Georgia Criminal Defense Blog

SunTrust Park Employee Allegedly Threatens to Bomb Stadium

Posted by Richard Lawson | Aug 07, 2019 | 0 Comments

According to reports out of Cobb County, an employee of SunTrust Park was arrested this past week after arguing with his boss and ultimately threatening to blow up the stadium.

Jamar Golfin was arrested on felony charges of terroristic threats. Golfin was a temporary employee. His job was to clean a seating area of the stadium. He got in trouble with bosses after he apparently walked off during a break. He was asked to leave the stadium which was when he threatened to come back and blow up the place.

As a Georgia Criminal Defense Attorney, I will do a deep dive into the law behind the criminal offense of terroristic threats in today's post. This is not to be confused with the offense of terroristic acts in Georgia. The two are related offenses - however, they are very different laws as you will see below.

Terroristic Threats in Georgia

Terroristic threats in Georgia is defined by Georgia Law in O.C.G.A. §16-11-37(b) as:

A person commits the offense of a terroristic threat when he or she threatens to:

  • Commit any crime of violence;
  • Release any hazardous substance; or
  • Burn or damage property.

The terroristic threat shall be made in the following circumstances: with the purpose of terrorizing another; with the purpose of causing the evacuation of a building, place of assembly, or facility of public transportation; with the purpose of otherwise causing serious public inconvenience; or in reckless disregard of the risk of causing the terror, evacuation, or inconvenience.

In order to be found guilty of the crime of making terroristic threats, the prosecution must demonstrate that the accused is guilty beyond a reasonable doubt just as with any other criminal offense. This can only be done by demonstrating that a threat was communicated to the victim with the intent to terrorize or the circumstances surrounding the threat were sufficient to find the threats were made for such a purpose.

A terroristic threat conviction is classified as a misdemeanor crime in the state of Georgia. Misdemeanors carry the consequences of up to one year in jail or up to $1,000 in fines, or both.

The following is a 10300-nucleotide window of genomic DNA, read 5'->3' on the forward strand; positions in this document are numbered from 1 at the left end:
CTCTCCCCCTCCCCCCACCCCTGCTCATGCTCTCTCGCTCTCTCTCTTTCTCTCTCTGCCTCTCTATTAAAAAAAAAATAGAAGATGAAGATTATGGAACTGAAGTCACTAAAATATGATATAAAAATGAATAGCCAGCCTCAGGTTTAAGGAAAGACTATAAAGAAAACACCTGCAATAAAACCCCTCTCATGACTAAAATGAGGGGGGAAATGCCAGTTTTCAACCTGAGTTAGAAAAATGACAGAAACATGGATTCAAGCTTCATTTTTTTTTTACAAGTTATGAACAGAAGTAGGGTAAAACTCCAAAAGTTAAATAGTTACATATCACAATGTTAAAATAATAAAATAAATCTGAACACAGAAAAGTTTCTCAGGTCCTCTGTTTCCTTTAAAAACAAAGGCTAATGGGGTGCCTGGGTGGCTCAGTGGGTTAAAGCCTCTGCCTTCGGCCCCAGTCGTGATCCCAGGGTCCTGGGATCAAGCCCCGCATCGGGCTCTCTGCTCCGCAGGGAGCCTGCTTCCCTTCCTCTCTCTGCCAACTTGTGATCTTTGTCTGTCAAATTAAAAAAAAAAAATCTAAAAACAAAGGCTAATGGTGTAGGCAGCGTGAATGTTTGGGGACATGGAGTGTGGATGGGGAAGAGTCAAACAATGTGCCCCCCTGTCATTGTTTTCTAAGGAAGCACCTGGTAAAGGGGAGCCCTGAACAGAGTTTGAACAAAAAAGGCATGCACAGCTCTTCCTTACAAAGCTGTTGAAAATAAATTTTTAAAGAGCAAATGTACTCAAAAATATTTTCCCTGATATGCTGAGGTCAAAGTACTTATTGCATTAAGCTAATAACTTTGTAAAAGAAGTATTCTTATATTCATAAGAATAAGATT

However, if the threat suggested the death of the threatened individual, such as the threat mentioned in the story above, the person convicted will be guilty of a felony and will be punished by a fine not to exceed $1,000, a prison term between one and five years, or both.

The penalty will be heightened to a fine not to exceed $50,000, prison term between five and twenty years, or both if the threat is made with the intent to retaliate against any person or threaten any person from: attending a judicial or administrative proceeding as a witness, attorney, judge, clerk of court, deputy clerk of court, court reporter, community supervision officer, probation officer, or other party or producing any record, document, or another object in a judicial or official proceeding; or providing to a law enforcement officer, community supervision officer, probation officer, prosecuting attorney, or judge any information relating to the commission or possible commission of an offense.

Practice Note

When most people think about terrorism, they are reminded of international conflict or about huge terrorism groups. The laws behind terroristic threats and acts in the state of Georgia are to protect citizens on a much more local level.

That being said the crime of terroristic threats can be used as a catchall offense. This means that police typically charge people with this offense when any threat is made, and it does not always constitute the legal meaning of the crime. If you or a loved one has been charged with making terroristic threats in the state of Georgia, contact a Georgia Criminal Defense Lawyer today. We can determine which defenses may be applicable to your case and determine the best course of action for you. Call now.

About the Author

Richard Lawson

Richard Lawson has devoted his entire career to DUI Defense. He exclusively handles DUI Cases. As a former DUI Prosecutor he knows both sides of your case. Put his experience to work for you. You only have 30 days to protect your right to drive. Call now for immediate attention. We are available 7 days a week, 24 hours a day.

Comments

There are no comments for this post. Be the first and Add your Comment below.

Leave a Comment

Contact Us Today for Immediate Help

The time is now to start preparing your defense! Many times people lose the opportunity to put on their best defense because they wait. The importance of hiring a lawyer from the very beginning cannot be overstated! Waiting allows for witnesses to leave the area, evidence to be lost, and memories to fade. All of these have a direct effect on the successful on your case. The time to begin your case and start prepping your defense is now! Contact us today to put on your best Georgia criminal defense!

Menu